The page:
Fry was one of the main panellists at Thursday’s MDE Canada launch event. Others included Fay Milton, the drummer of the band Savages and the co-founder of MDE UK (the original chapter); Liv Cazzola of the bands Tragedy Ann and The Lifers; Catherine Abreu of Climate Action Network Canada; and Caroline Brooks of the Good Lovelies and a working group member of MDE. 

Brooks laid out the four arms of MDE Canada. 

There’s political work, which includes leveraging artists to use their platforms and influence their fans to take action. 

There’s a goal to change the music industry. “Artists take on a lot and it’s time for the industry to step forward,” she said. In the UK, all the major labels have signed on, but none of the majors have yet in Canada. Many independent organizations and labels have, however. 

The third arm is to create art that addresses the climate emergency, using musicians’ creative toolbox to influence change. 

There’s also a stated solidarity with communities experiencing environmental racism, recognizing that Black, Indigenous and people of colour are bearing the brunt of the climate emergency. Diversity of MDE’s working groups is something they hope to address immediately, she said, as well as creating concrete policies on inclusion of BIPOC. 

What will Music Declares Emergency do in Canada?

MDE is a large umbrella with lots of initiatives underneath it, and aims to build bridges between musicians and existing climate initiatives. (Climate Action Network itself has 130 groups under its umbrella.)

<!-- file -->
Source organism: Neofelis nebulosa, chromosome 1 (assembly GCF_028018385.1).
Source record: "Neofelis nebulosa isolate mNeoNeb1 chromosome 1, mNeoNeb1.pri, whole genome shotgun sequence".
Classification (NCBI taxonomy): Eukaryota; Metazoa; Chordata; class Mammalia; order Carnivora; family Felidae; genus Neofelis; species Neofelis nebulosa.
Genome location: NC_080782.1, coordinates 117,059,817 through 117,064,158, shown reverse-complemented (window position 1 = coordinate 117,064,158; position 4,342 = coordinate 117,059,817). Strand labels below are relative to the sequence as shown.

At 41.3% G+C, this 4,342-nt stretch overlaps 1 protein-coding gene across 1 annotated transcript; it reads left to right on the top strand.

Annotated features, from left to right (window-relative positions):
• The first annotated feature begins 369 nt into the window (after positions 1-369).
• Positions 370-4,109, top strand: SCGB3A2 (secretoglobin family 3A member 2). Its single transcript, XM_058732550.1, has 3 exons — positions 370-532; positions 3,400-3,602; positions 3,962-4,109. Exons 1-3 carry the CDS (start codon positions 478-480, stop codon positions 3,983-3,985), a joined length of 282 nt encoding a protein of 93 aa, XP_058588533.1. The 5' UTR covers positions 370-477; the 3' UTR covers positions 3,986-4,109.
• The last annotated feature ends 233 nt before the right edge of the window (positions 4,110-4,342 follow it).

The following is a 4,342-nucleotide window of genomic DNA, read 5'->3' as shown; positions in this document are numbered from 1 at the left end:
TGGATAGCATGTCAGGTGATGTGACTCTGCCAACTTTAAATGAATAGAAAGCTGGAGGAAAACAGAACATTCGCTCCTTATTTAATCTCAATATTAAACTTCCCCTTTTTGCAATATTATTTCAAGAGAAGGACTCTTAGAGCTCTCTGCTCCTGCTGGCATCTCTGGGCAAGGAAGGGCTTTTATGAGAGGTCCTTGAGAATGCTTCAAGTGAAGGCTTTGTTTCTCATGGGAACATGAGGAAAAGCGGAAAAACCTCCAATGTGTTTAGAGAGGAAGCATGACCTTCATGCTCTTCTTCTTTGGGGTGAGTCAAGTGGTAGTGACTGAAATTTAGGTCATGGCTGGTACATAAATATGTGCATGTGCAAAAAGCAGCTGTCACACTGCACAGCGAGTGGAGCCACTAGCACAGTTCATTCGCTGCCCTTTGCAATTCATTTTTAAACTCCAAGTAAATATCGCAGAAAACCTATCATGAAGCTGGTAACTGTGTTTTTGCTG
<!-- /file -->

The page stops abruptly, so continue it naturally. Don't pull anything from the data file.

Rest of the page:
Between them, they’ve been thinking of concrete actions that musicians and the music industry can take to make their own practices more sustainable. Some ideas include climate clauses in record deals, green riders at venues (like no takeout containers or bottled water in green rooms, carbon offsets, etc), closed-loop merch manufacturing, sustainable vinyl production, carbon offsets, large-scale carpools to big stadium concerts and funding opportunities for greening projects. They also intend to put pressure on the industry to make sustainability a default part of their operations.

There are a lot of incremental changes to be made. But there’s also a caution not to get too focused on personal responsibility, which can often mask and shift focus from the major impact of policy change and corporate responsibility. 

Abreu stressed the importance of putting pressure on government, with goals of getting Canada to pass its first piece of climate accountability legislation, hit the goals it’s constantly espousing and “be brave enough to have a real conversation about oil and gas in this country.”

For that, musicians have a powerful tool: their platforms. 

Music shapes people’s identities, she said, and hearing from their favourite artists can make a major difference in influencing real change. 

The MDE launch was the beginning, but there’s major urgency to get working.